Through her cousin, Williams later met Stevie Wonder — another one of her favorites — backstage at a concert. This led to an audition and her joining Wonderlove, Wonder’s group of background vocalists. Williams performed and recorded with the Motown artist for a three-year period that included the sessions for Talking Book, Fulfillingness’ First Finale, and Songs in the Key of Life as well as Wonder-helmed studio dates with Syreeta and Minnie Riperton. During this time, Williams contributed background vocals to recordings by numerous other artists ranging from Don Everly and Kenny Rankin to Esther Phillips and Roberta Flack. She also co-wrote material for the Soul Train Gang (including the Wonder-arranged “Baby Open the Door,” featuring her on co-lead vocals) and Merry Clayton (“How’d I Know”).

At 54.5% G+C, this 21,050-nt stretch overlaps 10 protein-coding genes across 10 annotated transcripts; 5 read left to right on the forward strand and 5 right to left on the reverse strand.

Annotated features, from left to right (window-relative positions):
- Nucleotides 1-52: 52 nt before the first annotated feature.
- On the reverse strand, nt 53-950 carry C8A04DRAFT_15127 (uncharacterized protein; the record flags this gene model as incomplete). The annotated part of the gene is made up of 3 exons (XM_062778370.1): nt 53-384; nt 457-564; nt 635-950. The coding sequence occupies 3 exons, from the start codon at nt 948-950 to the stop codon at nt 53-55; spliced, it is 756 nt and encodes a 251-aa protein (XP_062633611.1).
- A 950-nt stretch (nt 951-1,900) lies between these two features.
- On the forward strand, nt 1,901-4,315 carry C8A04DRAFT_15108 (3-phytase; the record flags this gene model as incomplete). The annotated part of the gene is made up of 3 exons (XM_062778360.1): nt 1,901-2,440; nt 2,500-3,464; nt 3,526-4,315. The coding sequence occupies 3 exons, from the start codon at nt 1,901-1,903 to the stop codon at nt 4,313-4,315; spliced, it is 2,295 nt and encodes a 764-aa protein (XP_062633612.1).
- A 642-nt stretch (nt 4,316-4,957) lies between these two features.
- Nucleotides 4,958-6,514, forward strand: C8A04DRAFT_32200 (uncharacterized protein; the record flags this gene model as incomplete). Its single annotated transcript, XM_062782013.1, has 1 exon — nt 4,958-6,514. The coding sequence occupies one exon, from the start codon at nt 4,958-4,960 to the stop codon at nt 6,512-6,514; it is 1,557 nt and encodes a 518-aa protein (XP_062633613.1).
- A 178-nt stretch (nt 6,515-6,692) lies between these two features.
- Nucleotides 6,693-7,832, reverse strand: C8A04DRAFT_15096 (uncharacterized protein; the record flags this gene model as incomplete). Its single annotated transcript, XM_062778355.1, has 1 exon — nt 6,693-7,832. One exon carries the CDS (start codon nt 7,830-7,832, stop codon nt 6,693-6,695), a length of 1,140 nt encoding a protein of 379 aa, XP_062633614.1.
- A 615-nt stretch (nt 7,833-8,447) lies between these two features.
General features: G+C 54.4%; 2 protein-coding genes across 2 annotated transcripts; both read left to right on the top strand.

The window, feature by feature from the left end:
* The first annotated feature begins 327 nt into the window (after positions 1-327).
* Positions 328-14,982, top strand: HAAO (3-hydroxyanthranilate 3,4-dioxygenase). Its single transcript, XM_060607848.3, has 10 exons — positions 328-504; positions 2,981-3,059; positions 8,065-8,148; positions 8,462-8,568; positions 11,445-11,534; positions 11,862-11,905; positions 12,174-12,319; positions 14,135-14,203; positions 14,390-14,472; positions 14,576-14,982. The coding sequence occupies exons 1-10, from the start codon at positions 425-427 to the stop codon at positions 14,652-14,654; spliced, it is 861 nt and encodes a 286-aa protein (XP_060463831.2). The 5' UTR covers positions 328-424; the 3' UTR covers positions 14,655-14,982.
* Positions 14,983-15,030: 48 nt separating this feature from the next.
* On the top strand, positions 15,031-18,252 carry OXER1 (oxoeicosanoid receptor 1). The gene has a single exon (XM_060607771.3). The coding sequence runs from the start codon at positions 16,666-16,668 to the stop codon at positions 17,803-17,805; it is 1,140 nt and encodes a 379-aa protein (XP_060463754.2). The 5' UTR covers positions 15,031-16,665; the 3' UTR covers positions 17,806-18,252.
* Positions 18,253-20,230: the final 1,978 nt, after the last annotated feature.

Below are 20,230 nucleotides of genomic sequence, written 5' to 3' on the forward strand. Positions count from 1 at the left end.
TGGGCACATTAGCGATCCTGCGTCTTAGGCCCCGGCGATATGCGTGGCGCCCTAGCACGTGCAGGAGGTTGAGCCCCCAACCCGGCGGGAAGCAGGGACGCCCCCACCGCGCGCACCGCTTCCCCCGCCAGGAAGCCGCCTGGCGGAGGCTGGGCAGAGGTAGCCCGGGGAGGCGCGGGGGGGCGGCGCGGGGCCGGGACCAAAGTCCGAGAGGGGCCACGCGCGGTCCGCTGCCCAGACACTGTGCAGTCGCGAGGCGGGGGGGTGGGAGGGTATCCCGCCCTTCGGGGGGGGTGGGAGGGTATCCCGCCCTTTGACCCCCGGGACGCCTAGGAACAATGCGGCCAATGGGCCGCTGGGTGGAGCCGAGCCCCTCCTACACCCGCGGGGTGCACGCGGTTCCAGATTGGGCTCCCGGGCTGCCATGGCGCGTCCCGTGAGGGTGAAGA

Poised to take flight as a solo artist, Williams signed a production deal with Maurice White and Charles Stepney and joined the roster of Columbia Records, home to White’s band, Earth, Wind & Fire. Williams released her first album, This Is Niecy, in 1976. Produced by Stepney and White, it featured the number two Billboard Hot Soul Singles hit “Free,” which also crossed over to number 25 on the Hot 100. “Cause You Love Me Baby” and “That’s What Friends Are For” also charted. Williams co-wrote all three of the singles, and among the deep cuts was “Slip Away,” the composition originally recorded by Merry Clayton under the title “How’d I Know.” Labelmates the Emotions put their own spin on that song for Rejoice, also produced by White, who continued to work closely with Williams for her 1977 follow-up, Song Bird. Williams’ second album, recorded in the wake of Stepney’s death by heart attack, yielded the Top 20 soul single “Baby, Baby My Love’s All for You.” After that, she connected with fellow Columbia artist Johnny Mathis for “Too Much, Too Little, Too Late,” a number one hit on the Hot 100, soul, and adult contemporary charts. Its success led to the duet partners making the album That’s What Friends Are For. In addition to the title song — the original version of which appeared on Williams’ debut — it featured a version of Ashford & Simpson’s “You’re All I Need to Get By” that went to number ten on the soul chart.